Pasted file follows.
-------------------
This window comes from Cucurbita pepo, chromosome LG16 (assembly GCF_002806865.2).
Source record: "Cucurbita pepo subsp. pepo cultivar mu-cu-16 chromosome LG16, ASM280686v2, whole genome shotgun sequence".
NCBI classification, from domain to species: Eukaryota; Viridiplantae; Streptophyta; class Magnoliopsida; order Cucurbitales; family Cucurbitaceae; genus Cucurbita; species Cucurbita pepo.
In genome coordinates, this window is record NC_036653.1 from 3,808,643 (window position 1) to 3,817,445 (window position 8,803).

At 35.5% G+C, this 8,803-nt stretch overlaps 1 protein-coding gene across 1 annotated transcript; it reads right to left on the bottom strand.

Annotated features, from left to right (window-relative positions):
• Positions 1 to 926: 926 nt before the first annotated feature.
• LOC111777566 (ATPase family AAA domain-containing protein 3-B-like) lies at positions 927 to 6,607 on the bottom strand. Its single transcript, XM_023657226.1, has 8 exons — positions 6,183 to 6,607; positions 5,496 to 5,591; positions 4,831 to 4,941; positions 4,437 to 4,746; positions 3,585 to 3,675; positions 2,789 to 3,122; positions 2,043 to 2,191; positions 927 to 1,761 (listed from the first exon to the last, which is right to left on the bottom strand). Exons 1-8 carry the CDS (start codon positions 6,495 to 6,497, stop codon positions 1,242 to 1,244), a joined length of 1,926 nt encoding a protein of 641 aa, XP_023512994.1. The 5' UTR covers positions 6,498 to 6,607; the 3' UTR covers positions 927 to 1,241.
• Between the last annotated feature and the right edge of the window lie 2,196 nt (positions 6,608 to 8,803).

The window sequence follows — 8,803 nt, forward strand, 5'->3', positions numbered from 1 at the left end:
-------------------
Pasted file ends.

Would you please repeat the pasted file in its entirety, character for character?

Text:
This window comes from Cucurbita pepo, chromosome LG16 (assembly GCF_002806865.2).
Source record: "Cucurbita pepo subsp. pepo cultivar mu-cu-16 chromosome LG16, ASM280686v2, whole genome shotgun sequence".
NCBI classification, from domain to species: Eukaryota; Viridiplantae; Streptophyta; class Magnoliopsida; order Cucurbitales; family Cucurbitaceae; genus Cucurbita; species Cucurbita pepo.
In genome coordinates, this window is record NC_036653.1 from 3,808,643 (window position 1) to 3,817,445 (window position 8,803).

At 35.5% G+C, this 8,803-nt stretch overlaps 1 protein-coding gene across 1 annotated transcript; it reads right to left on the bottom strand.

Annotated features, from left to right (window-relative positions):
• Positions 1 to 926: 926 nt before the first annotated feature.
• LOC111777566 (ATPase family AAA domain-containing protein 3-B-like) lies at positions 927 to 6,607 on the bottom strand. Its single transcript, XM_023657226.1, has 8 exons — positions 6,183 to 6,607; positions 5,496 to 5,591; positions 4,831 to 4,941; positions 4,437 to 4,746; positions 3,585 to 3,675; positions 2,789 to 3,122; positions 2,043 to 2,191; positions 927 to 1,761 (listed from the first exon to the last, which is right to left on the bottom strand). Exons 1-8 carry the CDS (start codon positions 6,495 to 6,497, stop codon positions 1,242 to 1,244), a joined length of 1,926 nt encoding a protein of 641 aa, XP_023512994.1. The 5' UTR covers positions 6,498 to 6,607; the 3' UTR covers positions 927 to 1,241.
• Between the last annotated feature and the right edge of the window lie 2,196 nt (positions 6,608 to 8,803).

The window sequence follows — 8,803 nt, forward strand, 5'->3', positions numbered from 1 at the left end: